Is price negotiable ?

Is price negotiable ?

I just configured my TMS yesterday and I realized that how to pay it will be decided when delivery, such as cash or finance. Anybody has experience on negotiating price with Tesla ?

Since they do not touch and discuss price with you when you finalize configuration, they can be firm without any price discount at delivery, correct ? Because if you do not take it, you lose $5000.

DouglasR | February 8, 2013

Price is not negotiable. On the other hand, I haven't yet heard of anyone losing his $5k if he had a good reason to cancel.

bfranks273 | February 8, 2013

Elon and all the board members, etc. paid full price. This company is just starting and needs its cash flow.

GoTeslaChicago | February 8, 2013

Remember, it's a different kind of car company. No salesmen, no haggling and no games = fixed price.

(at least till the next price increase)

RedShift | February 8, 2013

It might be. For example, if Tesla were to negotiate a higher price, lot of the Kool-aid chuggers on this board would be fine with it.

GoTeslaChicago | February 8, 2013


Had to think about that a moment, then I cracked up!

Rather than give extra money to Tesla, I would just buy more stock!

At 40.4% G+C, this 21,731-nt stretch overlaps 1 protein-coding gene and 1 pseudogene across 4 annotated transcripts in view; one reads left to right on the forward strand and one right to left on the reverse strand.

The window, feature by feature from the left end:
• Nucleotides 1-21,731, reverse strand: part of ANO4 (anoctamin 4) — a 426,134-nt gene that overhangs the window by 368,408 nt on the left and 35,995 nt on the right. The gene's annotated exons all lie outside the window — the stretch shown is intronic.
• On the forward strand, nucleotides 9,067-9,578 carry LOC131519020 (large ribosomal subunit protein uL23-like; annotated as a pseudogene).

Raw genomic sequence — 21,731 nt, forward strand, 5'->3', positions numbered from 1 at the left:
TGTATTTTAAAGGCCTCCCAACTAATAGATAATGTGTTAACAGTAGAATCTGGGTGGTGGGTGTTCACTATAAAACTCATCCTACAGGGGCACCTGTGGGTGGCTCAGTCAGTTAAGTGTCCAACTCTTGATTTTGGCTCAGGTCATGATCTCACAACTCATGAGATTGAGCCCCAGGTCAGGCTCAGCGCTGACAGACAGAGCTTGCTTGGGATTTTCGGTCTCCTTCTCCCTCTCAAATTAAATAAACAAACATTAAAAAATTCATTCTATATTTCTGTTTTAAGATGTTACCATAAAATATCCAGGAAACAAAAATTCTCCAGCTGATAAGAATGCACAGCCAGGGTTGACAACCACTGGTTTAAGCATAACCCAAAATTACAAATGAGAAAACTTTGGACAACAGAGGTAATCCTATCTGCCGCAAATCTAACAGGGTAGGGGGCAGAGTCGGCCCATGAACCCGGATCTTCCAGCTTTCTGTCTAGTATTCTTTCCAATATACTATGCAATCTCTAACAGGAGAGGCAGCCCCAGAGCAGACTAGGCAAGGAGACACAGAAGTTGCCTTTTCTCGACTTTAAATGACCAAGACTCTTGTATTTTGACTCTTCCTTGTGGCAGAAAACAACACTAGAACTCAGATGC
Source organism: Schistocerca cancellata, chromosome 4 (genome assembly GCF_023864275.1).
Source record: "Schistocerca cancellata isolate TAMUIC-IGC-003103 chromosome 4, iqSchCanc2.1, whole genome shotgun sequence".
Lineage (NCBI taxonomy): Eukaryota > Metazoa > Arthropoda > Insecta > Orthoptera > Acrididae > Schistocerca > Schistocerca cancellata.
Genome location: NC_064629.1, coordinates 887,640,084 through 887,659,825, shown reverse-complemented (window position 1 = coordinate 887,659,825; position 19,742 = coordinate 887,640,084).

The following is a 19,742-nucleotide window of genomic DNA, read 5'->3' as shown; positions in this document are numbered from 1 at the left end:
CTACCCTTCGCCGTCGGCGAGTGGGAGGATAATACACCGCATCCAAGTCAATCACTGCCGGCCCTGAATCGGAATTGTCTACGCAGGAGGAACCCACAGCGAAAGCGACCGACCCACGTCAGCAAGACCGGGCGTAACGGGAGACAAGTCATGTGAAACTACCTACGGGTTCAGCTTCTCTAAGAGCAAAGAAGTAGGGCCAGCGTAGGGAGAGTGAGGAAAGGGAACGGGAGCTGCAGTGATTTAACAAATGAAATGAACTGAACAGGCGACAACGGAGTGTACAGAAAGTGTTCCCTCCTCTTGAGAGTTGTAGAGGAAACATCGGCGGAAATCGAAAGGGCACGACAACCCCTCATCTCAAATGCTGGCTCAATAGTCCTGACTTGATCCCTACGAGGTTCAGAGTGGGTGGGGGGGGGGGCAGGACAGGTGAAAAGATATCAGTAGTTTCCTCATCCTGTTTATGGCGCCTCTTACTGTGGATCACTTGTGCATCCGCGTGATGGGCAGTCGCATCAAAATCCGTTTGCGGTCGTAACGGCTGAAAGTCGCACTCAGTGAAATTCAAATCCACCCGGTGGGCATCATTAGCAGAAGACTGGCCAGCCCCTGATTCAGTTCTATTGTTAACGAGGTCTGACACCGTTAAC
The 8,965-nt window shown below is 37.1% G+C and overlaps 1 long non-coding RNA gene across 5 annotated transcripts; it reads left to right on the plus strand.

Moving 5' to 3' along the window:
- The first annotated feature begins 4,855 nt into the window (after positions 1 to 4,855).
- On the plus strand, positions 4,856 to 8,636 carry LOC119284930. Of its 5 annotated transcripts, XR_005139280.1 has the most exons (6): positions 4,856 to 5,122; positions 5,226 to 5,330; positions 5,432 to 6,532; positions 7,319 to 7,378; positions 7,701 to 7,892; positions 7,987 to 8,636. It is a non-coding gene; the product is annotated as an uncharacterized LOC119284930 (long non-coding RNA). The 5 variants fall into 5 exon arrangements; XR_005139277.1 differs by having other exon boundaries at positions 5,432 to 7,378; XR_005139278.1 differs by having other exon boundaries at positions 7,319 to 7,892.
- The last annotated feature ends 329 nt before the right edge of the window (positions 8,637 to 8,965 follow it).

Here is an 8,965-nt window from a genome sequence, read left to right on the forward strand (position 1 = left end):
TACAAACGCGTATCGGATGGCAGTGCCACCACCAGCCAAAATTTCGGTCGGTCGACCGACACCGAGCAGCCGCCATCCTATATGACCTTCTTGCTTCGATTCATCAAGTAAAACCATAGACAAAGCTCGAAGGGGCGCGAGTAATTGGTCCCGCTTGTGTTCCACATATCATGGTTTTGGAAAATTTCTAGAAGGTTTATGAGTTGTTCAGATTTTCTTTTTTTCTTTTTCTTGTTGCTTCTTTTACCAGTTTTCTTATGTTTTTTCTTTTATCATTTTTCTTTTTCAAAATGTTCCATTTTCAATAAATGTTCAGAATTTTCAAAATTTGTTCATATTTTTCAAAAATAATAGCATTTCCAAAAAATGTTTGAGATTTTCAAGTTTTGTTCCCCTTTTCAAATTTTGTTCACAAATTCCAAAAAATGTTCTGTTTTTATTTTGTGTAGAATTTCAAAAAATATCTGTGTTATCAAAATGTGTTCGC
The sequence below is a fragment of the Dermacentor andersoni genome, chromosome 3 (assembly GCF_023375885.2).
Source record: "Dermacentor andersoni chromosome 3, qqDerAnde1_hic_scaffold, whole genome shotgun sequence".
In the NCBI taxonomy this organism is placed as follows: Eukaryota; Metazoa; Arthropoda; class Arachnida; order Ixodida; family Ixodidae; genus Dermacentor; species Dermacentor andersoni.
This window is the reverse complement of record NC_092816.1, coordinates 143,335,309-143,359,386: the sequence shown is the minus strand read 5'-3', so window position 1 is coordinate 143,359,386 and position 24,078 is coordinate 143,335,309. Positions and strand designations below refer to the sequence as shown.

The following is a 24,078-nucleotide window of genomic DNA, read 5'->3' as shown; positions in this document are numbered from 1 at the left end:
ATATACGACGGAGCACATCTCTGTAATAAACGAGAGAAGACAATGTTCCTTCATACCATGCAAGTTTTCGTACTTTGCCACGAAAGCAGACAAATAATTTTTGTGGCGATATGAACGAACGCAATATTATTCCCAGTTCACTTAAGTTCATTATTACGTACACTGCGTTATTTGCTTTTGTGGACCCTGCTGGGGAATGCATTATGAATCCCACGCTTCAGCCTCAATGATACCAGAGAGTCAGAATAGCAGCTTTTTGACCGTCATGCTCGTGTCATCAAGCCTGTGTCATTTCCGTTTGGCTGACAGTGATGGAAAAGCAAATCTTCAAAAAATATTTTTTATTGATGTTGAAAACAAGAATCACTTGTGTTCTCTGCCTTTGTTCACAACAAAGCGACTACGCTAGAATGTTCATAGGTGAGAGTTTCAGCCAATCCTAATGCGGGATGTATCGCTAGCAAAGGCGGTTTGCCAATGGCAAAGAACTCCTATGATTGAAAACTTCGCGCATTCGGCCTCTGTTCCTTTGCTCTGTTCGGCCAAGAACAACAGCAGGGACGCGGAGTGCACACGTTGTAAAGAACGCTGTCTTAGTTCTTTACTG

KendallPB | February 9, 2013

You can negotiate at a traditional dealer because essentially they buy from the manufacturer, so there's wiggle room, plus they have stock sitting around waiting to be bought! Tesla is making to order, has many people still waiting for their car, and has NO dealers--you're buying direct. So, no, you can't negotiate your Model S price and I doubt you ever will be able to; it just wouldn't make sense.

IMHO this is a good thing, however; there's little (if anything) worse in the traditional car-buying experience than TRYING to "negotiate" an exaggerated price down to the realm of reality. I don't negotiate the price of eggs , books, clothing, etc.; I'll be happy if/when the car negotiating experience goes away forever. Okay, it IS gone for me, since I bought a Tesla Model S ;-)....

bradslee | February 9, 2013

We have to think that Tesla adopts a different business model than that traditional car manufacturers. In this new business model, everything is conducted online, no middle sales people involved, thus the offer of the product price is firm and whether acceptance is totally upon your decision. Although I negotiated so called good price in buying ICE cars many times before, I have no complaints to accept TM's new way of selling Model S (lacking negotiation on price process).

petero | February 9, 2013

Having been a car salesman, I like the wheeling and dealing at a dealership. If you understand the ‘game,’ do your homework you can come out way ahead. I spend more than a little time buying/leasing cars for my family and close friends. I think TM’s on-line, no haggle sales approach is good for TM and the customer. Also, keep in mind, traditional auto dealerships make most of their profit on undervaluing your trade-in.